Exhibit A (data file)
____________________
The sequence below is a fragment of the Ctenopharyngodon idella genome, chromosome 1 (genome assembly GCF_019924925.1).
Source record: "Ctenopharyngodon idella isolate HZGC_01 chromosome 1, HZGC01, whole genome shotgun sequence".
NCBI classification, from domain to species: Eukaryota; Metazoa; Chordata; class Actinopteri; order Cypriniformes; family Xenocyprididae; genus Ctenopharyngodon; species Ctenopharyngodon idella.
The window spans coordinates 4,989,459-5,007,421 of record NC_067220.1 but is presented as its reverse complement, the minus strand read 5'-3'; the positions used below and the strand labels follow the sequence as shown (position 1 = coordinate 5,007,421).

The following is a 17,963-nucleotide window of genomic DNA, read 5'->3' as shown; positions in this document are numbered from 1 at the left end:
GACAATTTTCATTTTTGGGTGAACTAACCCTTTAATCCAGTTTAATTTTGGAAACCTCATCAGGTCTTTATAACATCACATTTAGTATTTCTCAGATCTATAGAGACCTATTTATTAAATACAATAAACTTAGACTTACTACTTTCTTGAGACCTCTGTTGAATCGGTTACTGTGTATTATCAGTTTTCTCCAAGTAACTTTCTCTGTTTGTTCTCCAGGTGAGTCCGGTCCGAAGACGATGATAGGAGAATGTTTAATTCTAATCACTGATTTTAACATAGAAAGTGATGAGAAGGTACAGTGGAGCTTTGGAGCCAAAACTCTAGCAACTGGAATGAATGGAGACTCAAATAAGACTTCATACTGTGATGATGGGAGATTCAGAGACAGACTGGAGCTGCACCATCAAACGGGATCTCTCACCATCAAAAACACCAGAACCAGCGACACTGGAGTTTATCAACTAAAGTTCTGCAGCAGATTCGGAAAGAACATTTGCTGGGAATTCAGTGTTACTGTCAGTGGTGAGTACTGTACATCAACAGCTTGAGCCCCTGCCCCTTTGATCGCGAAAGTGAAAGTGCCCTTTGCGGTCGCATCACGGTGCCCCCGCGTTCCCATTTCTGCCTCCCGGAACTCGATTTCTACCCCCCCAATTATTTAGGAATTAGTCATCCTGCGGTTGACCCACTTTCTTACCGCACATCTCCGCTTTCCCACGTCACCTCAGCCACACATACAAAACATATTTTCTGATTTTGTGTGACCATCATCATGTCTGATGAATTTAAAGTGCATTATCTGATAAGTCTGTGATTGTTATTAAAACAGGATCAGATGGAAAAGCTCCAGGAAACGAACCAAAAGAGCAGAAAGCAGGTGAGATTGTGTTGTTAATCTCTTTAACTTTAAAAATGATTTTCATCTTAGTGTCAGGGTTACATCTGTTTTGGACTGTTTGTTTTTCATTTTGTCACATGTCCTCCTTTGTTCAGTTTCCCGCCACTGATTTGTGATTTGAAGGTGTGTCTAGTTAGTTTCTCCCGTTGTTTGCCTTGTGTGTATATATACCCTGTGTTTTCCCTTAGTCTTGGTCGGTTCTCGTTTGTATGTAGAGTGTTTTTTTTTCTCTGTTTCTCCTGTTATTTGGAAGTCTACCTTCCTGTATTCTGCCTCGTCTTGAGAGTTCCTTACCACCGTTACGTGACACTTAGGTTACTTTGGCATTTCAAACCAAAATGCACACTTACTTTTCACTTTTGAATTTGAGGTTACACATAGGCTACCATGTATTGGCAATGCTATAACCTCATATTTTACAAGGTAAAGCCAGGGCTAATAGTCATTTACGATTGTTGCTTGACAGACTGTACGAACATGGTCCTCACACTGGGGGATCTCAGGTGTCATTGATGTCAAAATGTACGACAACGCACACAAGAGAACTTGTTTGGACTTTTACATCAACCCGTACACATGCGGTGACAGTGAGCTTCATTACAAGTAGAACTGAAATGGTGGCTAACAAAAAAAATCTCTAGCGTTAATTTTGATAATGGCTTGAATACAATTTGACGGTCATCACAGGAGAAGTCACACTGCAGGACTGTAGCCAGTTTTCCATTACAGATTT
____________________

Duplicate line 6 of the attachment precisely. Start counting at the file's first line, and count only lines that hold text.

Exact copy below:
GACAATTTTCATTTTTGGGTGAACTAACCCTTTAATCCAGTTTAATTTTGGAAACCTCATCAGGTCTTTATAACATCACATTTAGTATTTCTCAGATCTATAGAGACCTATTTATTAAATACAATAAACTTAGACTTACTACTTTCTTGAGACCTCTGTTGAATCGGTTACTGTGTATTATCAGTTTTCTCCAAGTAACTTTCTCTGTTTGTTCTCCAGGTGAGTCCGGTCCGAAGACGATGATAGGAGAATGTTTAATTCTAATCACTGATTTTAACATAGAAAGTGATGAGAAGGTACAGTGGAGCTTTGGAGCCAAAACTCTAGCAACTGGAATGAATGGAGACTCAAATAAGACTTCATACTGTGATGATGGGAGATTCAGAGACAGACTGGAGCTGCACCATCAAACGGGATCTCTCACCATCAAAAACACCAGAACCAGCGACACTGGAGTTTATCAACTAAAGTTCTGCAGCAGATTCGGAAAGAACATTTGCTGGGAATTCAGTGTTACTGTCAGTGGTGAGTACTGTACATCAACAGCTTGAGCCCCTGCCCCTTTGATCGCGAAAGTGAAAGTGCCCTTTGCGGTCGCATCACGGTGCCCCCGCGTTCCCATTTCTGCCTCCCGGAACTCGATTTCTACCCCCCCAATTATTTAGGAATTAGTCATCCTGCGGTTGACCCACTTTCTTACCGCACATCTCCGCTTTCCCACGTCACCTCAGCCACACATACAAAACATATTTTCTGATTTTGTGTGACCATCATCATGTCTGATGAATTTAAAGTGCATTATCTGATAAGTCTGTGATTGTTATTAAAACAGGATCAGATGGAAAAGCTCCAGGAAACGAACCAAAAGAGCAGAAAGCAGGTGAGATTGTGTTGTTAATCTCTTTAACTTTAAAAATGATTTTCATCTTAGTGTCAGGGTTACATCTGTTTTGGACTGTTTGTTTTTCATTTTGTCACATGTCCTCCTTTGTTCAGTTTCCCGCCACTGATTTGTGATTTGAAGGTGTGTCTAGTTAGTTTCTCCCGTTGTTTGCCTTGTGTGTATATATACCCTGTGTTTTCCCTTAGTCTTGGTCGGTTCTCGTTTGTATGTAGAGTGTTTTTTTTTCTCTGTTTCTCCTGTTATTTGGAAGTCTACCTTCCTGTATTCTGCCTCGTCTTGAGAGTTCCTTACCACCGTTACGTGACACTTAGGTTACTTTGGCATTTCAAACCAAAATGCACACTTACTTTTCACTTTTGAATTTGAGGTTACACATAGGCTACCATGTATTGGCAATGCTATAACCTCATATTTTACAAGGTAAAGCCAGGGCTAATAGTCATTTACGATTGTTGCTTGACAGACTGTACGAACATGGTCCTCACACTGGGGGATCTCAGGTGTCATTGATGTCAAAATGTACGACAACGCACACAAGAGAACTTGTTTGGACTTTTACATCAACCCGTACACATGCGGTGACAGTGAGCTTCATTACAAGTAGAACTGAAATGGTGGCTAACAAAAAAAATCTCTAGCGTTAATTTTGATAATGGCTTGAATACAATTTGACGGTCATCACAGGAGAAGTCACACTGCAGGACTGTAGCCAGTTTTCCATTACAGATTT